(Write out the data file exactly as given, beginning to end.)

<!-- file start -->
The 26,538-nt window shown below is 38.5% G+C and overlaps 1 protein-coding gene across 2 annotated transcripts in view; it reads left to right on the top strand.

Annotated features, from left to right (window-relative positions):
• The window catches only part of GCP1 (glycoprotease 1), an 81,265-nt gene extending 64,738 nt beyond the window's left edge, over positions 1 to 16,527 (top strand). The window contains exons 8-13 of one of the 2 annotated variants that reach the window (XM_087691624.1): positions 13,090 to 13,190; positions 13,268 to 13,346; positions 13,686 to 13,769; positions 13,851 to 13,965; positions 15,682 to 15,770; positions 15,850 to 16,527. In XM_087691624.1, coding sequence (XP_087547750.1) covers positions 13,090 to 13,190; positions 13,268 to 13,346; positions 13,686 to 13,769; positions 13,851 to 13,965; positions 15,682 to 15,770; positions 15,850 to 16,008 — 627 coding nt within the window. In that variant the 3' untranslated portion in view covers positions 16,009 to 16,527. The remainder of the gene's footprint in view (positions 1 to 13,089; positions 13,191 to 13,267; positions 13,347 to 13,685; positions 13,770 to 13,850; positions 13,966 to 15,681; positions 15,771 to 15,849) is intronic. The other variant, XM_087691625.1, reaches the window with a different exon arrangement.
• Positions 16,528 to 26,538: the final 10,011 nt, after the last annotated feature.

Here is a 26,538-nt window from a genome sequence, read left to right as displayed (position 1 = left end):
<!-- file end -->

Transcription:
The 26,538-nt window shown below is 38.5% G+C and overlaps 1 protein-coding gene across 2 annotated transcripts in view; it reads left to right on the top strand.

Annotated features, from left to right (window-relative positions):
• The window catches only part of GCP1 (glycoprotease 1), an 81,265-nt gene extending 64,738 nt beyond the window's left edge, over positions 1 to 16,527 (top strand). The window contains exons 8-13 of one of the 2 annotated variants that reach the window (XM_087691624.1): positions 13,090 to 13,190; positions 13,268 to 13,346; positions 13,686 to 13,769; positions 13,851 to 13,965; positions 15,682 to 15,770; positions 15,850 to 16,527. In XM_087691624.1, coding sequence (XP_087547750.1) covers positions 13,090 to 13,190; positions 13,268 to 13,346; positions 13,686 to 13,769; positions 13,851 to 13,965; positions 15,682 to 15,770; positions 15,850 to 16,008 — 627 coding nt within the window. In that variant the 3' untranslated portion in view covers positions 16,009 to 16,527. The remainder of the gene's footprint in view (positions 1 to 13,089; positions 13,191 to 13,267; positions 13,347 to 13,685; positions 13,770 to 13,850; positions 13,966 to 15,681; positions 15,771 to 15,849) is intronic. The other variant, XM_087691625.1, reaches the window with a different exon arrangement.
• Positions 16,528 to 26,538: the final 10,011 nt, after the last annotated feature.

Here is a 26,538-nt window from a genome sequence, read left to right as displayed (position 1 = left end):